About us

In the 17th and 18th centuries, Quern mills, so called because of the quarried quern stone used to grind the corn, were the manufacturing facility for flour in the Isle of Man. Subsequently, under the rule of Lord Stanley and Lord Athol, all private Quern mills were banned and the Manx people had to take their precious corn to the Lord’s mill to be ground.

In 1858, Richard Rowe, at the time Captain of the Laxey Mines was basking in the recent glory of overseeing the establishment of Lady Isabella – the largest water-wheel in the world – built for the purpose of keeping the lead mines free from water. He was an entrepreneur and the possibilities of success in the field of flour milling appealed to him.

Rowe requested the industrial engineer, Robert Casement, who had designed and built Lady Isabella to construct a mill in Laxey Glen adjacent to the Laxey River to enable the river to provide power to drive the mill equipment. The Mill was completed in 1860 and the first miller employed by Rowe, Thomas Corlett, set to work immediately.

In 1873, the Mill was engulfed in flames when a substantial fire broke out initially on the hillside to the south west of the building. The Mill itself was damaged mainly by water and was a major setback to Rowe’s expectations of a return on his investment.

Three years later Rowe put the business up for auction but did not secure a sale and it was 1880 before the business and the property was taken over by the incumbent miller Corlett who managed to negotiate an excellent price of £2,100 effecting a loss of around £8,000 to Rowe on his investment.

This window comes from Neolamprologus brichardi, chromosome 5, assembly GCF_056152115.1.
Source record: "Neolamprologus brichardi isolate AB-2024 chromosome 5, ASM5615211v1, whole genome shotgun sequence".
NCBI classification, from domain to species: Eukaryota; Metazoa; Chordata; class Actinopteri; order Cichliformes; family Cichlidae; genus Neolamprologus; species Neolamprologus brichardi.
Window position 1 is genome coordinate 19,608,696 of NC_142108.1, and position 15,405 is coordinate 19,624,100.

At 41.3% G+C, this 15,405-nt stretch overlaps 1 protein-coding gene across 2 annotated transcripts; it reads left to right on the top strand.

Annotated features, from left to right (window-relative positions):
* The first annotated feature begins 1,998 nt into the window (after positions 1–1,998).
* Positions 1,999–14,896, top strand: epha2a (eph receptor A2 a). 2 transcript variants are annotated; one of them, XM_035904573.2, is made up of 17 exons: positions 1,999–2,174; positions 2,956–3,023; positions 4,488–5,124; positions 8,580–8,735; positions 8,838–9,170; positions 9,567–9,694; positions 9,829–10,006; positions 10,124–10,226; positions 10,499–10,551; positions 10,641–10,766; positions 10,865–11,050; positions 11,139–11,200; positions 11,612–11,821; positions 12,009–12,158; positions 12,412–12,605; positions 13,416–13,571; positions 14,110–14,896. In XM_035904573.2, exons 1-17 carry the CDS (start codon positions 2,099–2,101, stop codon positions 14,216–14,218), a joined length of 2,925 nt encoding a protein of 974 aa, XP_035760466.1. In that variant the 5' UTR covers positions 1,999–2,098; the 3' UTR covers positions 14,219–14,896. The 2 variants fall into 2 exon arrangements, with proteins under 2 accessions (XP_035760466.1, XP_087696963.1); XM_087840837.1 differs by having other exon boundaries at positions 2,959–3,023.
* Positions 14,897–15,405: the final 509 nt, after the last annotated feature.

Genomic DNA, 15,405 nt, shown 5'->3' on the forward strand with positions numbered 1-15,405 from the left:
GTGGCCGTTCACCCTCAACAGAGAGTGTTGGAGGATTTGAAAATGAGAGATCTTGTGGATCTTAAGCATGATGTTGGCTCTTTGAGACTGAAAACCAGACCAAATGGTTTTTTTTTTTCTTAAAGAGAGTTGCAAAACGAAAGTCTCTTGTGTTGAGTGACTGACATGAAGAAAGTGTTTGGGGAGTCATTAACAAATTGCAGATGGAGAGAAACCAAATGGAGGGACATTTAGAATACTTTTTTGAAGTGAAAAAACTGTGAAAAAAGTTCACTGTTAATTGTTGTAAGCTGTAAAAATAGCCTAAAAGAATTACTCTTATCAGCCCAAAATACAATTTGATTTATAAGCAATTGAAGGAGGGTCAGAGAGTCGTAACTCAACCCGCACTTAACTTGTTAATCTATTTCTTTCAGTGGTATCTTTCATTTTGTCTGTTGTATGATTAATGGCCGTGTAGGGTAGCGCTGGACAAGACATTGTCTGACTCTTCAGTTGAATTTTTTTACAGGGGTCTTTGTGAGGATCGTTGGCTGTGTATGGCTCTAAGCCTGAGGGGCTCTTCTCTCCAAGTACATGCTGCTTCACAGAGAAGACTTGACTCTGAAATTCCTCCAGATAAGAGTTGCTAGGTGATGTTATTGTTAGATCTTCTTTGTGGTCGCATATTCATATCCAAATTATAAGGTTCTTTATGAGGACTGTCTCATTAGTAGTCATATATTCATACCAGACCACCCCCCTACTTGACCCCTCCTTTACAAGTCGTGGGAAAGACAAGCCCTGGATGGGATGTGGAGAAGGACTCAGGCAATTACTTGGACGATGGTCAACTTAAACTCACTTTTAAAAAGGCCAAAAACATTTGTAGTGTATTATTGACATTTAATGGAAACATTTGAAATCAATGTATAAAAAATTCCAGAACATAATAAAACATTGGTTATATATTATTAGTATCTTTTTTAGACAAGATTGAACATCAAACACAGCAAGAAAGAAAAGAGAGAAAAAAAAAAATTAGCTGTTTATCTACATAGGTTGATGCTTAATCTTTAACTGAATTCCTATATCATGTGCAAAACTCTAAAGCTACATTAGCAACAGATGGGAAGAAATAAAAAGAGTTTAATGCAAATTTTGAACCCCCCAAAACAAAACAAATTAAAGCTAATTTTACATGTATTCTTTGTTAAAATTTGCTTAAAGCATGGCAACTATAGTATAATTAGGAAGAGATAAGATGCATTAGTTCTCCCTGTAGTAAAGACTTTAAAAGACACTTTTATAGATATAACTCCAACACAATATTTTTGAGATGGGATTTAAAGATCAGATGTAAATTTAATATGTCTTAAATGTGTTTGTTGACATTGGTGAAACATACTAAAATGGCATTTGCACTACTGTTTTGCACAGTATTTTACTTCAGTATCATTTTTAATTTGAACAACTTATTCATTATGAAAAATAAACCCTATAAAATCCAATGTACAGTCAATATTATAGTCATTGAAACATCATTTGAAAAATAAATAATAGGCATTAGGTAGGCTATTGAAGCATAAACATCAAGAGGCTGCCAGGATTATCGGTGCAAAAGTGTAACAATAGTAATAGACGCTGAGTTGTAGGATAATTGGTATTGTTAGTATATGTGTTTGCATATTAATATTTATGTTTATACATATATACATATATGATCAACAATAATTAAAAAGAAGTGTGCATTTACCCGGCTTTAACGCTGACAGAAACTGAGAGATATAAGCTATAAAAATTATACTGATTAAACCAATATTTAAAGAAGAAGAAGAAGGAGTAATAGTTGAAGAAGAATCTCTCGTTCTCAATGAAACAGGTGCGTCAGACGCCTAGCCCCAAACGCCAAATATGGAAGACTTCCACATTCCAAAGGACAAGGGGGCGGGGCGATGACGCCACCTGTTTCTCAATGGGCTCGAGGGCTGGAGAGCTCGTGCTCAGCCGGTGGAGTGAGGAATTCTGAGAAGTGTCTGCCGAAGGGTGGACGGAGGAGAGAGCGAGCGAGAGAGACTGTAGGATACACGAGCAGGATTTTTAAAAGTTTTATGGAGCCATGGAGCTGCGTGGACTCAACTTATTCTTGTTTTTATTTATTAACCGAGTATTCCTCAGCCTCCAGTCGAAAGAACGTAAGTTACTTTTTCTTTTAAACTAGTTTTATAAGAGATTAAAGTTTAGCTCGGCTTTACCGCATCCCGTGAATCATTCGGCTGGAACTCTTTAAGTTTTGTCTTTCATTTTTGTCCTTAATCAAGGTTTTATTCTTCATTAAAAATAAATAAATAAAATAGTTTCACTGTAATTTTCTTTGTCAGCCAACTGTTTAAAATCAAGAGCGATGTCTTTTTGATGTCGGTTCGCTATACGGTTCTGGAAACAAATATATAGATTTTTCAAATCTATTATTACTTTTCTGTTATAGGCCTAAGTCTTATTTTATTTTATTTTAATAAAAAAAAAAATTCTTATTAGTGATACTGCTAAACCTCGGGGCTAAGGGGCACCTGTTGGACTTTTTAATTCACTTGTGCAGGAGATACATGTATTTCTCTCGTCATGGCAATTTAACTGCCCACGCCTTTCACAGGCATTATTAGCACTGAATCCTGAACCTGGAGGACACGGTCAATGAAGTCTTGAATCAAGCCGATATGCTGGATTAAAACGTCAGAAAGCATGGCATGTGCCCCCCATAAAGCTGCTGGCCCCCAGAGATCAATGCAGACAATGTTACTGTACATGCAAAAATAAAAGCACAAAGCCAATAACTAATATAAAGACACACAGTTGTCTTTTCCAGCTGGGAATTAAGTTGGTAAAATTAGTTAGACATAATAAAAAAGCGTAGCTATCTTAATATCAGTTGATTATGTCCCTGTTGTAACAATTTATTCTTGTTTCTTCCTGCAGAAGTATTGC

The millstones which had been installed when the mill was first built were replaced by rollers in 1888 at which time the Mill was producing a number of basic flours including “Sunrise” – a self-raising product which continues today.

Thomas Corlett Senior’s death was recorded in 1910 when the operations were taken over by his two sons Thomas Junior, who was a member of the House of Keys – the Isle of Man Parliament - and Robert. One effect of the takeover was the renaming of the company as Thomas Corlett & Sons Limited.

Fire again played a big part in the Mill’s history when, in 1921, an inferno gutted the building. The shock of the fire and its resultant effect upon the company contributed to the deaths of the two Corlett brothers and, seven years later, in 1928 another serious fire affected the third floor of the reconstructed building and water damage was extensive. The result was closure.

However, like a phoenix, 1932 saw the restart of operations at the Mill under the management of Gilbert Corlett and the company was renamed again as R. G. Corlett Limited.